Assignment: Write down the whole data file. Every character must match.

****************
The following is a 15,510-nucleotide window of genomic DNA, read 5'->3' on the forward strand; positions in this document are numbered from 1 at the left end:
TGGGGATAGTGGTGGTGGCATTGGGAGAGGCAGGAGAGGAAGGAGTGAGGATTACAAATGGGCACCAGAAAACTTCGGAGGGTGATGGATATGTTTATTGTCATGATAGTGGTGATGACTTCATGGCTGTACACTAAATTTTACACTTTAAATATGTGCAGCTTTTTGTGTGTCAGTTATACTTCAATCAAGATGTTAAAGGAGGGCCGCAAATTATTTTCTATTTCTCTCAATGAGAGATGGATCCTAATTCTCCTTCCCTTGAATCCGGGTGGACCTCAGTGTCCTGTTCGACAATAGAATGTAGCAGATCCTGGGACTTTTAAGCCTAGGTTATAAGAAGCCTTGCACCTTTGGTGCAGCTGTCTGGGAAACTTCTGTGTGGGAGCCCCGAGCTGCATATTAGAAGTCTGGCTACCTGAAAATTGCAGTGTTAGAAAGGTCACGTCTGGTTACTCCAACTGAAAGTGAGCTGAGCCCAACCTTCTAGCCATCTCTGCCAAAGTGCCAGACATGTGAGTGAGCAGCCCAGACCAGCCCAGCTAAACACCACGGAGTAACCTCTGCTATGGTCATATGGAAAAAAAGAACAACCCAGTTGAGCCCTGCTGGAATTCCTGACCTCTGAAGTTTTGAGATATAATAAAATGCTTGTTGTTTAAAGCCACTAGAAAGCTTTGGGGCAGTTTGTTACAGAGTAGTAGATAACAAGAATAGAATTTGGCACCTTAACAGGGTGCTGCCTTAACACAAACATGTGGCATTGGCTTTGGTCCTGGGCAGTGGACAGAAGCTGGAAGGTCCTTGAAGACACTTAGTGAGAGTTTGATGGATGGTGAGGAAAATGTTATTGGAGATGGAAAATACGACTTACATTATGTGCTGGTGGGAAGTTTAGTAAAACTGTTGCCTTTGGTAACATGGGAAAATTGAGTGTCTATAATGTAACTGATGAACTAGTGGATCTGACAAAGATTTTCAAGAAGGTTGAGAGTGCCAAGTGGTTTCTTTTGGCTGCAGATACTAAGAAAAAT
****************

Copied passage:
The following is a 15,510-nucleotide window of genomic DNA, read 5'->3' on the forward strand; positions in this document are numbered from 1 at the left end:
TGGGGATAGTGGTGGTGGCATTGGGAGAGGCAGGAGAGGAAGGAGTGAGGATTACAAATGGGCACCAGAAAACTTCGGAGGGTGATGGATATGTTTATTGTCATGATAGTGGTGATGACTTCATGGCTGTACACTAAATTTTACACTTTAAATATGTGCAGCTTTTTGTGTGTCAGTTATACTTCAATCAAGATGTTAAAGGAGGGCCGCAAATTATTTTCTATTTCTCTCAATGAGAGATGGATCCTAATTCTCCTTCCCTTGAATCCGGGTGGACCTCAGTGTCCTGTTCGACAATAGAATGTAGCAGATCCTGGGACTTTTAAGCCTAGGTTATAAGAAGCCTTGCACCTTTGGTGCAGCTGTCTGGGAAACTTCTGTGTGGGAGCCCCGAGCTGCATATTAGAAGTCTGGCTACCTGAAAATTGCAGTGTTAGAAAGGTCACGTCTGGTTACTCCAACTGAAAGTGAGCTGAGCCCAACCTTCTAGCCATCTCTGCCAAAGTGCCAGACATGTGAGTGAGCAGCCCAGACCAGCCCAGCTAAACACCACGGAGTAACCTCTGCTATGGTCATATGGAAAAAAAGAACAACCCAGTTGAGCCCTGCTGGAATTCCTGACCTCTGAAGTTTTGAGATATAATAAAATGCTTGTTGTTTAAAGCCACTAGAAAGCTTTGGGGCAGTTTGTTACAGAGTAGTAGATAACAAGAATAGAATTTGGCACCTTAACAGGGTGCTGCCTTAACACAAACATGTGGCATTGGCTTTGGTCCTGGGCAGTGGACAGAAGCTGGAAGGTCCTTGAAGACACTTAGTGAGAGTTTGATGGATGGTGAGGAAAATGTTATTGGAGATGGAAAATACGACTTACATTATGTGCTGGTGGGAAGTTTAGTAAAACTGTTGCCTTTGGTAACATGGGAAAATTGAGTGTCTATAATGTAACTGATGAACTAGTGGATCTGACAAAGATTTTCAAGAAGGTTGAGAGTGCCAAGTGGTTTCTTTTGGCTGCAGATACTAAGAAAAAT